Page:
Pullman attorney authors book on Connecticut’s Freedom of Information Act (FOIA)

Attorney Mark J. Sommaruga, who is a member of Pullman & Comley’s Labor, Employment Law and Employee Benefits Department and is chair of its School Law section, recently authored Understanding Connecticut’s Freedom of Information Act (5th Edition 2018).  This 146 page book is written primarily to provide guidance to public agencies and their members (and…

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UNDERSTANDING CONNECTICUT’S FOIA: Electronic participation by board members at meetings: When and how it can be “legal”?

A common problem for boards of education is getting enough members in attendance at a board meeting in order to have a quorum (usually, a majority of the board).  There may be times when a board member wishes to participate in the board’s business (and vote) at a particular meeting, but the member may be…

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As the Post-Janus Dust Settles….Is Direct Reimbursement Coming to Connecticut?

It’s been a little over four months since the United States Supreme Court issued its decision in Janus v. AFSCME Co. 31, 585 U.S. ___ (2018).  In Janus, as you’ll recall, the Supreme Court in a 5-4 decision held that agency shop provisions – which  mandate that public sector employees pay union dues or a…

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NO GOOD DEED GOES UNPUNISHED – MAKE SURE YOU ARE DOCUMENTING ALL THE SERVICES BEING PROVIDED TO YOUR SPECIAL NEEDS STUDENTS

It’s a familiar scenario. A student, perhaps one with behavioral issues, is identified as being in need of special education.  The parties get together and draft an individual education plan [“IEP”] for the student.  The school, in an attempt to help the student who is still struggling, provides additional services to the student – perhaps…

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PERSONNEL MATTERS, THE CONNECTICUT FOIA AND COMMON MISTAKES

Connecticut’s Freedom of Information Act (“FOIA”) generally provides access to both meetings and records of public agencies.  The FOIA does provide an exception to the open meetings requirements for certain “personnel matters,” namely, discussions “concerning the appointment, employment, performance, evaluation, health or dismissal of a public officer or employee, provided that such individual may require…

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Connecticut Federal District Court Holds There Is No Fundamental Constitutional Right To A Minimally Adequate Education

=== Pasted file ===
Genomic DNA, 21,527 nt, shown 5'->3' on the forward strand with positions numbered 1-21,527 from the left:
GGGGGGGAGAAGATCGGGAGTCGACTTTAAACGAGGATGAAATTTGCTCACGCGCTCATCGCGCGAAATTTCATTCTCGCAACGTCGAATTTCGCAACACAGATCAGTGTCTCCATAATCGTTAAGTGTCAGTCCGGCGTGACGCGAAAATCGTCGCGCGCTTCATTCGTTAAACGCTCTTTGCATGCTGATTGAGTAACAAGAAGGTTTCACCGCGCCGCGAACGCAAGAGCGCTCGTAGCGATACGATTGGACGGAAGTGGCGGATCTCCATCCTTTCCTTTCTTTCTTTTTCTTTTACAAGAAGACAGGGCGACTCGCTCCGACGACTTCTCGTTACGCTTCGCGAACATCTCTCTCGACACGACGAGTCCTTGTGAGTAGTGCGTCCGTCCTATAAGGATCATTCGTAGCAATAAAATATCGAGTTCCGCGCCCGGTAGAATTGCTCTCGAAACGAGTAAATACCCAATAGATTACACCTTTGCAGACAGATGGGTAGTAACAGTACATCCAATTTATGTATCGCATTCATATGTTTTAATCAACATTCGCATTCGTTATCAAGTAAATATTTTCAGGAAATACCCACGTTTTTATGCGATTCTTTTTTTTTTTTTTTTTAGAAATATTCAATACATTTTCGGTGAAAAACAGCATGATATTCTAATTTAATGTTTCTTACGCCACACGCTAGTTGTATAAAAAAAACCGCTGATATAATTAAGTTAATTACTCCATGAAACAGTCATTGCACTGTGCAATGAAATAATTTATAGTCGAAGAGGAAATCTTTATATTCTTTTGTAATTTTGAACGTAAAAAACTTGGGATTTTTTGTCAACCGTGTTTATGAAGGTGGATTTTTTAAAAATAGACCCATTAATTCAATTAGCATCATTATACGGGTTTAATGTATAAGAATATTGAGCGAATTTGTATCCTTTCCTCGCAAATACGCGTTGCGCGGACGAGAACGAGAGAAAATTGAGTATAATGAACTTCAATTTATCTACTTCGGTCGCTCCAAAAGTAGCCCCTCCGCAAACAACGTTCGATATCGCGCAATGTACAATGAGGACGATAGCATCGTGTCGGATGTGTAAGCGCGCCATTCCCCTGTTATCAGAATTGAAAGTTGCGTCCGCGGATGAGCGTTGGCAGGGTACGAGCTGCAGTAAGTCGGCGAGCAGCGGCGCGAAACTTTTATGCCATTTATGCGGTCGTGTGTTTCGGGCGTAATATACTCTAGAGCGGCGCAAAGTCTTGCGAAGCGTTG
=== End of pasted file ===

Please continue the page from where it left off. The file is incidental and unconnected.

In a long-standing effort to desegregate Connecticut’s schools, the State has created a myriad of educational options for families including inter-district magnet schools, charter schools and the open choice program that allow students in one district to attend open seats in schools in other districts. There are often long waiting lists for these schools and…

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United States Department Of Education Issues Letter Guidance Regarding Private Evaluator’s Access To Classrooms For Student Observation

Once again, the Department of Education, Office of Special Education and Rehabilitative Services (“OSERS”) has weighed in on the rights of school districts to limit outside evaluators from accessing school classrooms. The most recent guidance addresses the issue of whether a public agency may limit the length of time an independent evaluator hired by a…

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DOES TRANSGENDER BATHROOM USE CREATE A SEXUALLY HOSTILE ENVIRONMENT? OCR AND THE DECATUR PUBLIC SCHOOLS

In a worst-case scenario, the mother of a kindergarten student in the Decatur, Georgia Public Schools has claimed that a “gender fluid” student sexually assaulted her daughter while using the girls bathroom at the students’ elementary school. Decatur had implemented a policy permitting students to use the bathrooms of the gender with which they identify…

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TITLE IX STUDENT DISCIPLINARY CODES DEEMED CONTRACTS IN JOHN DOE V. THE GEORGE WASHINGTON UNIVERSITY

Words are not written in a vacuum, and they can bind the party that wrote them, regardless of whether that was the author’s intent. That was the lesson The George Washington University [“GW” or “University”] recently learned in John Doe v. The George Washington University, in which the United States District Court for the District…

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CROSS-EXAMINATION IN TITLE IX DISCIPLINARY HEARINGS DEEMED CONSTITUTIONAL RIGHT IN DOE V. BAUM

In an extremely important decision for students accused of sexual misconduct, the United States Court of Appeals for the Sixth Circuit recently held in John Doe v. David H. Baum, et al. that when a Title IX student disciplinary proceeding comes down to a credibility determination, the accused student has a constitutional right under the…

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